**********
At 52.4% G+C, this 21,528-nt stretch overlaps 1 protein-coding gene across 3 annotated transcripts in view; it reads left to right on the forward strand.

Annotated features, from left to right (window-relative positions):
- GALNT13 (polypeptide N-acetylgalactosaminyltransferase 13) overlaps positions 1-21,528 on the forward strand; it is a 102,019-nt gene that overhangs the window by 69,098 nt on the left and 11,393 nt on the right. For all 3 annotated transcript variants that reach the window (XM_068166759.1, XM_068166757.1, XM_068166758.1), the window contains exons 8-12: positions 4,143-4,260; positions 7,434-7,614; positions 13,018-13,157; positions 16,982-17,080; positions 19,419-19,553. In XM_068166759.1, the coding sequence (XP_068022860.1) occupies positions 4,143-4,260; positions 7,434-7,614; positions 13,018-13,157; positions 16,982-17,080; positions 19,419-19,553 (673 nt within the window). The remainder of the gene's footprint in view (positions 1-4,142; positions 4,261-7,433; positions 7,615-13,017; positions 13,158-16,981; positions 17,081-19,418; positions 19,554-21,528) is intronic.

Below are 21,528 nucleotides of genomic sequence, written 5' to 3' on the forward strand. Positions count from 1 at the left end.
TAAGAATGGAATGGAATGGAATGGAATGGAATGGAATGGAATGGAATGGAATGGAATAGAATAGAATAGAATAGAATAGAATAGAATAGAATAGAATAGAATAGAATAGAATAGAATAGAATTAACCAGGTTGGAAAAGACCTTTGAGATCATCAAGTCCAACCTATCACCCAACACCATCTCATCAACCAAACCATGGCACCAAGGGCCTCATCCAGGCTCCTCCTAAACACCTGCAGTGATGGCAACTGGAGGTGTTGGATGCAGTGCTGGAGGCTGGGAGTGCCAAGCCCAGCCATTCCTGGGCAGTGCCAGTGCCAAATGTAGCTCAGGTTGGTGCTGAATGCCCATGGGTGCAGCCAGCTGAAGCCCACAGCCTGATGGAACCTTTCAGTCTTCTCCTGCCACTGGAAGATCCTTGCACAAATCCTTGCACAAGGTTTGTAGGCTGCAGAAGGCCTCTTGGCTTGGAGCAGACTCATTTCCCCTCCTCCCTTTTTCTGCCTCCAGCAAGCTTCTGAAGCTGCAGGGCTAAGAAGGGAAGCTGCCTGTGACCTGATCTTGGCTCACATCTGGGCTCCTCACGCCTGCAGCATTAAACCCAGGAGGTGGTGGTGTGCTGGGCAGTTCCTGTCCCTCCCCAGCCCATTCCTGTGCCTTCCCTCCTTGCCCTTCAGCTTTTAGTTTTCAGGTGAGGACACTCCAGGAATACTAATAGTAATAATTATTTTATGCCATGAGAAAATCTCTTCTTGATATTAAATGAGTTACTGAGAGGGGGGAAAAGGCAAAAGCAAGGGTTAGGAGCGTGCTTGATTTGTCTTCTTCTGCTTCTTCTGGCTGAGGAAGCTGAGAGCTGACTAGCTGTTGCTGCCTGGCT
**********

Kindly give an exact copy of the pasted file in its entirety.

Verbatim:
At 52.4% G+C, this 21,528-nt stretch overlaps 1 protein-coding gene across 3 annotated transcripts in view; it reads left to right on the forward strand.

Annotated features, from left to right (window-relative positions):
- GALNT13 (polypeptide N-acetylgalactosaminyltransferase 13) overlaps positions 1-21,528 on the forward strand; it is a 102,019-nt gene that overhangs the window by 69,098 nt on the left and 11,393 nt on the right. For all 3 annotated transcript variants that reach the window (XM_068166759.1, XM_068166757.1, XM_068166758.1), the window contains exons 8-12: positions 4,143-4,260; positions 7,434-7,614; positions 13,018-13,157; positions 16,982-17,080; positions 19,419-19,553. In XM_068166759.1, the coding sequence (XP_068022860.1) occupies positions 4,143-4,260; positions 7,434-7,614; positions 13,018-13,157; positions 16,982-17,080; positions 19,419-19,553 (673 nt within the window). The remainder of the gene's footprint in view (positions 1-4,142; positions 4,261-7,433; positions 7,615-13,017; positions 13,158-16,981; positions 17,081-19,418; positions 19,554-21,528) is intronic.

Below are 21,528 nucleotides of genomic sequence, written 5' to 3' on the forward strand. Positions count from 1 at the left end.
TAAGAATGGAATGGAATGGAATGGAATGGAATGGAATGGAATGGAATGGAATGGAATAGAATAGAATAGAATAGAATAGAATAGAATAGAATAGAATAGAATAGAATAGAATAGAATAGAATTAACCAGGTTGGAAAAGACCTTTGAGATCATCAAGTCCAACCTATCACCCAACACCATCTCATCAACCAAACCATGGCACCAAGGGCCTCATCCAGGCTCCTCCTAAACACCTGCAGTGATGGCAACTGGAGGTGTTGGATGCAGTGCTGGAGGCTGGGAGTGCCAAGCCCAGCCATTCCTGGGCAGTGCCAGTGCCAAATGTAGCTCAGGTTGGTGCTGAATGCCCATGGGTGCAGCCAGCTGAAGCCCACAGCCTGATGGAACCTTTCAGTCTTCTCCTGCCACTGGAAGATCCTTGCACAAATCCTTGCACAAGGTTTGTAGGCTGCAGAAGGCCTCTTGGCTTGGAGCAGACTCATTTCCCCTCCTCCCTTTTTCTGCCTCCAGCAAGCTTCTGAAGCTGCAGGGCTAAGAAGGGAAGCTGCCTGTGACCTGATCTTGGCTCACATCTGGGCTCCTCACGCCTGCAGCATTAAACCCAGGAGGTGGTGGTGTGCTGGGCAGTTCCTGTCCCTCCCCAGCCCATTCCTGTGCCTTCCCTCCTTGCCCTTCAGCTTTTAGTTTTCAGGTGAGGACACTCCAGGAATACTAATAGTAATAATTATTTTATGCCATGAGAAAATCTCTTCTTGATATTAAATGAGTTACTGAGAGGGGGGAAAAGGCAAAAGCAAGGGTTAGGAGCGTGCTTGATTTGTCTTCTTCTGCTTCTTCTGGCTGAGGAAGCTGAGAGCTGACTAGCTGTTGCTGCCTGGCT